The building at 88 Shaker Road in Harvard was built c. 1800 by the Center Church Family of the Harvard Shakers as a workshop. The building was originally on the site of the New Office, built in 1840. Sometime before then it was moved to its current location and it then became the Tailor Shop, where clothing was made for the Shaker Brethren and Sisters. It is now a residence. The current owners built a rear addition in 2001.
The second house or dormitory to be built by the Shakers of Harvard was constructed in 1795. The Harvard Shakers divided their community into separate complexes: the Church, North, South, and East Families. Located at 79 Shaker Road, the Second House is the only surviving Church Family dwelling house. About 1860/1870, it was enlarged from a gambrel to a gable roof structure. The Shaker Second House was later owned by Dr. Benjamin Woodbury, who divided it into rental apartments during the Second World War. The house remains a private residence today.
The Meetinghouse at the former Harvard Shaker Village, which existed from 1791 to 1917, is one of ten built by the Enfield Shaker Moses Johnson (for instance, he also built the Shirley Shaker Meeting House, now located at Hancock Shaker Village). The frame of the Meetinghouse was raised on June 8, 1791 and the first Sabbath meeting was held inside on January 22, 1792. The Shakers moved the building southwards to its present site (82 Shaker Road) in 1857. At that time, they enlarged the original gambrel roof to a gable roof and added a stairway ell on each end of the building. The building is now a private residence.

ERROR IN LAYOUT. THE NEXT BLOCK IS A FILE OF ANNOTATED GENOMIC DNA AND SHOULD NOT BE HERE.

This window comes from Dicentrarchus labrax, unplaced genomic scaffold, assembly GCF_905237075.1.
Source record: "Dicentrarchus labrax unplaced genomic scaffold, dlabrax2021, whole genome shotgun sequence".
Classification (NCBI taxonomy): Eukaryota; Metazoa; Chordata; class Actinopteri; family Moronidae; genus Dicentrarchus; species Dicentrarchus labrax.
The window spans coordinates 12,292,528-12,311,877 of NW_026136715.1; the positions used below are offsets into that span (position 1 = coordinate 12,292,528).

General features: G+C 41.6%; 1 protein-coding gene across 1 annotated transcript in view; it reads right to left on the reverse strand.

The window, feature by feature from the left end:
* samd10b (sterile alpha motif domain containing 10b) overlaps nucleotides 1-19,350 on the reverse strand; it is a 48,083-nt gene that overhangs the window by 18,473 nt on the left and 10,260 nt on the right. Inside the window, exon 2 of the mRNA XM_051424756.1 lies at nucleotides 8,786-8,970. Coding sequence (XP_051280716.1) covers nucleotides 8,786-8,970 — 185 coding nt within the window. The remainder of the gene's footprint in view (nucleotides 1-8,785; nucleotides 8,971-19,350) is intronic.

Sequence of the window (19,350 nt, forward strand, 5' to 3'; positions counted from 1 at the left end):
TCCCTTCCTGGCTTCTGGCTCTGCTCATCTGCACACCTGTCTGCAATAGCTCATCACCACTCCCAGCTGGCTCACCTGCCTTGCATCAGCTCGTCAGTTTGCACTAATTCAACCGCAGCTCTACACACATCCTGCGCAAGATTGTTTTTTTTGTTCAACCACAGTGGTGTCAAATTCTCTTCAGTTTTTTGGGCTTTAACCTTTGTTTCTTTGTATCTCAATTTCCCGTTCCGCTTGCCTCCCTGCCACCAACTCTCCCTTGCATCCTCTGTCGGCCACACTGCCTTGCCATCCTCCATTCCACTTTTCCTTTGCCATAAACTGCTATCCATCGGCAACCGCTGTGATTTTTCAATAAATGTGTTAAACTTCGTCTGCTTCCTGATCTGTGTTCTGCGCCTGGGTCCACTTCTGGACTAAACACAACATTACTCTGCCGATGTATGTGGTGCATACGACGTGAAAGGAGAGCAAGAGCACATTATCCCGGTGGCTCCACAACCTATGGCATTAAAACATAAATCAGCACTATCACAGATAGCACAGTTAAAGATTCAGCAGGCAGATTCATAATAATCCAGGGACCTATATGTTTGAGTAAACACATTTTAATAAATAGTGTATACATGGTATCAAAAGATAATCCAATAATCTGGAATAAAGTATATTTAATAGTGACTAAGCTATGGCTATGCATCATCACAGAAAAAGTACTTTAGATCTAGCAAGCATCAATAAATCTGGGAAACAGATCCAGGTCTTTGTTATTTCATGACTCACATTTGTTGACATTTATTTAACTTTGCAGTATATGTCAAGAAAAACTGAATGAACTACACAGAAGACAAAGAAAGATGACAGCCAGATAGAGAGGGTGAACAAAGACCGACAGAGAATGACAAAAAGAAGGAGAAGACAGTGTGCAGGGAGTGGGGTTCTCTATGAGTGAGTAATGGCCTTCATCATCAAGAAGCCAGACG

The town of Harvard was once home to the second Shaker community in the United States and the first in Massachusetts. Religious dissenters in the town had built the structure known as the “Square House” in 1769. They were followers of Shadrach Ireland, a “New Light” Baptist preacher who died in 1778 (an event that astounded his followers, who believed him to be immortal!). Mother Ann Lee, founder of the Shakers, visited this dissenting community in 1781-1782 and brought them into the United Society of Believers (Shakers). The Square House then became her base for two years as she went on missionary trips to establish other Shaker communities in New England. The house was used for various purposes by the Shakers until the community closed in 1917. The building‘s original hipped roof was replaced by a gable roof in 1845, at which time the Shakers also added a porch, a third floor and an addition. The house (94 Shaker Road) is now a private residence. The picture above is not a good view, but I have used it due to the building’s great historical and religious importance.